bitterling

bitterling

[bit-er-ling]
noun
a cyprinid fish, Rhodeus sericeus, found in central and eastern Europe, the female of which has a long, bright yellow or red ovipositor to deposit eggs in the mantle cavity of mussels.

Origin:
1875–80; < German, equivalent to bitter bitter + -ling -ling1

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World English Dictionary
bitterling (ˈbɪtəlɪŋ)
 
n
a small brightly coloured European freshwater cyprinid fish, Rhodeus sericeus: a popular aquarium fish
 
[C19: from German; see bitter + -ling1]

Collins English Dictionary - Complete & Unabridged 10th Edition
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Encyclopedia Britannica
Encyclopedia

bitterling

(Rhodeus), any of several small, carplike fish of the family Cyprinidae noted for their unusual manner of breeding. Native to clear, stony streams of central and southern Europe, the bitterling is a silvery fish of little economic value, about 5 to 7.5 centimetres (2 to 3 inches) long. It spawns between April and June. At this time, the male develops an orange belly and reddish fins, while the female develops a long, tubular ovipositor, which inserts into the incurrent respiratory siphon of a freshwater clam or mussel and by which she deposits her eggs in the gill chamber of the mollusk. There, they are fertilized by sperm ejected by the nearby male and drawn by the mollusk into the gill chamber along with water for respiration.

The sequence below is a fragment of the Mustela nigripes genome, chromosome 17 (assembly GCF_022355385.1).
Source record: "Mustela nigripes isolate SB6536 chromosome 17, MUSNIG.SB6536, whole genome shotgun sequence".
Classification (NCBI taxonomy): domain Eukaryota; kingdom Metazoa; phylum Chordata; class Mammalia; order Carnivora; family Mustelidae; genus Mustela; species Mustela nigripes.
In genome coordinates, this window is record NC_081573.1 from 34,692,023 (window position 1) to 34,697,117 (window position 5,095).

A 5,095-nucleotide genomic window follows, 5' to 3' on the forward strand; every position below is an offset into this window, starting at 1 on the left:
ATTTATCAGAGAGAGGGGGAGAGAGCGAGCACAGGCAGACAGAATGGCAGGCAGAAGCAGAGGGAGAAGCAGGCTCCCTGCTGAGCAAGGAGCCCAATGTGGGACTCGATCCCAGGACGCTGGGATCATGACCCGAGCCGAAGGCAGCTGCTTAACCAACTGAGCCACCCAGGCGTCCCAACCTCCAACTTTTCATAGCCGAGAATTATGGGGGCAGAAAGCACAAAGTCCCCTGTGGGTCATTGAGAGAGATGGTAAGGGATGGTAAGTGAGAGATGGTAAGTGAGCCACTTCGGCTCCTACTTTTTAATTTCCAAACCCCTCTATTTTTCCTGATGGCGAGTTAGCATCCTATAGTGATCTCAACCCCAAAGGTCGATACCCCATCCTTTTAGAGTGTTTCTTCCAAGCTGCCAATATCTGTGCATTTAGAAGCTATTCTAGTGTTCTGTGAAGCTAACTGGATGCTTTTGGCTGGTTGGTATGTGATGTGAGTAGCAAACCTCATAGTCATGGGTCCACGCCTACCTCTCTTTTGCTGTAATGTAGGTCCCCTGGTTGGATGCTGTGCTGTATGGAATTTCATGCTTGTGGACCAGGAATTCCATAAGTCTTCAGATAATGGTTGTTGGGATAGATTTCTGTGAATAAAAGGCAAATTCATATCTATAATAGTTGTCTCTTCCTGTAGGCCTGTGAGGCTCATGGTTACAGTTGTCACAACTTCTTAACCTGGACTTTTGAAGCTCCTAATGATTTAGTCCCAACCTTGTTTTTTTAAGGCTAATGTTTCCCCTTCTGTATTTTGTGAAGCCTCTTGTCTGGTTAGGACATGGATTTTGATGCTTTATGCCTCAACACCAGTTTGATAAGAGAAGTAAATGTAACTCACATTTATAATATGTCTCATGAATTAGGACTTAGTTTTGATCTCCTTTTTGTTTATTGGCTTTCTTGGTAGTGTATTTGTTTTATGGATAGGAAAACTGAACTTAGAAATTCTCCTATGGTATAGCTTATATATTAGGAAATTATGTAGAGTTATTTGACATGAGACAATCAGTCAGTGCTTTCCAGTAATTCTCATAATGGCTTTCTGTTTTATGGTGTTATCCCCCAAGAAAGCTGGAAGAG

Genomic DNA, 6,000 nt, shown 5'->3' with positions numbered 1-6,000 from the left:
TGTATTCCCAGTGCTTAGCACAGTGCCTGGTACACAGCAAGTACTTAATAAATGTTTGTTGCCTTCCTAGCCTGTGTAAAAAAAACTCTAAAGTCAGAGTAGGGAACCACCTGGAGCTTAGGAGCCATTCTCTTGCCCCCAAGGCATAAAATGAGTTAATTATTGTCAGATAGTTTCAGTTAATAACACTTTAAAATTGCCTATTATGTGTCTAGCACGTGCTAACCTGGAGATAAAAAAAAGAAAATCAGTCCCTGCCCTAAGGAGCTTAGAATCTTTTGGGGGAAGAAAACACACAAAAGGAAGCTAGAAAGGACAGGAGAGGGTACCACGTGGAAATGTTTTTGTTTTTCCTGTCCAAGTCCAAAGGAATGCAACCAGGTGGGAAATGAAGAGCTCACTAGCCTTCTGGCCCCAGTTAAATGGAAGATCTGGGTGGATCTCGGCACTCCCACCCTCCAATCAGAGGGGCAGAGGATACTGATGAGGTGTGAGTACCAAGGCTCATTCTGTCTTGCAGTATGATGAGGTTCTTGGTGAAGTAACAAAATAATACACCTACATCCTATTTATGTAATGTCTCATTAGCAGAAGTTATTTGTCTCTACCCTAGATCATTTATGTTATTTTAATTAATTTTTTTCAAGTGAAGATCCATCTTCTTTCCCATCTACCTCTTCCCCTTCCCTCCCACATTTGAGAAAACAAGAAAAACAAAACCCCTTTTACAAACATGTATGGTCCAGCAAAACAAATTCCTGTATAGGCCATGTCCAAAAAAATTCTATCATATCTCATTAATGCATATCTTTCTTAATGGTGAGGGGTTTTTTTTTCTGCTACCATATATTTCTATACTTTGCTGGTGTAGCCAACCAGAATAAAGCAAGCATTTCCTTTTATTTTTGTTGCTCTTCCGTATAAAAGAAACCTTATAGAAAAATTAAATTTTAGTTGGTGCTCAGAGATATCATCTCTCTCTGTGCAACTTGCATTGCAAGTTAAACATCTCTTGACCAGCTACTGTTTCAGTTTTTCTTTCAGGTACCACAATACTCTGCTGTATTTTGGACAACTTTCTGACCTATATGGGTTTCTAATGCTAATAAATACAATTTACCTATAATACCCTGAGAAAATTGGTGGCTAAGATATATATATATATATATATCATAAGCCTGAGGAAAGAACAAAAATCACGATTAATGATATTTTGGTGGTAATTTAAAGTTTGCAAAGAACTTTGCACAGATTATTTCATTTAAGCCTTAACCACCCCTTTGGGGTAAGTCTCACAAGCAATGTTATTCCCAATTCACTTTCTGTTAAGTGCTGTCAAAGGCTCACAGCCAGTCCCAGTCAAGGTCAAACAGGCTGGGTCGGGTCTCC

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Encyclopedia Britannica, 2008. Encyclopedia Britannica Online.
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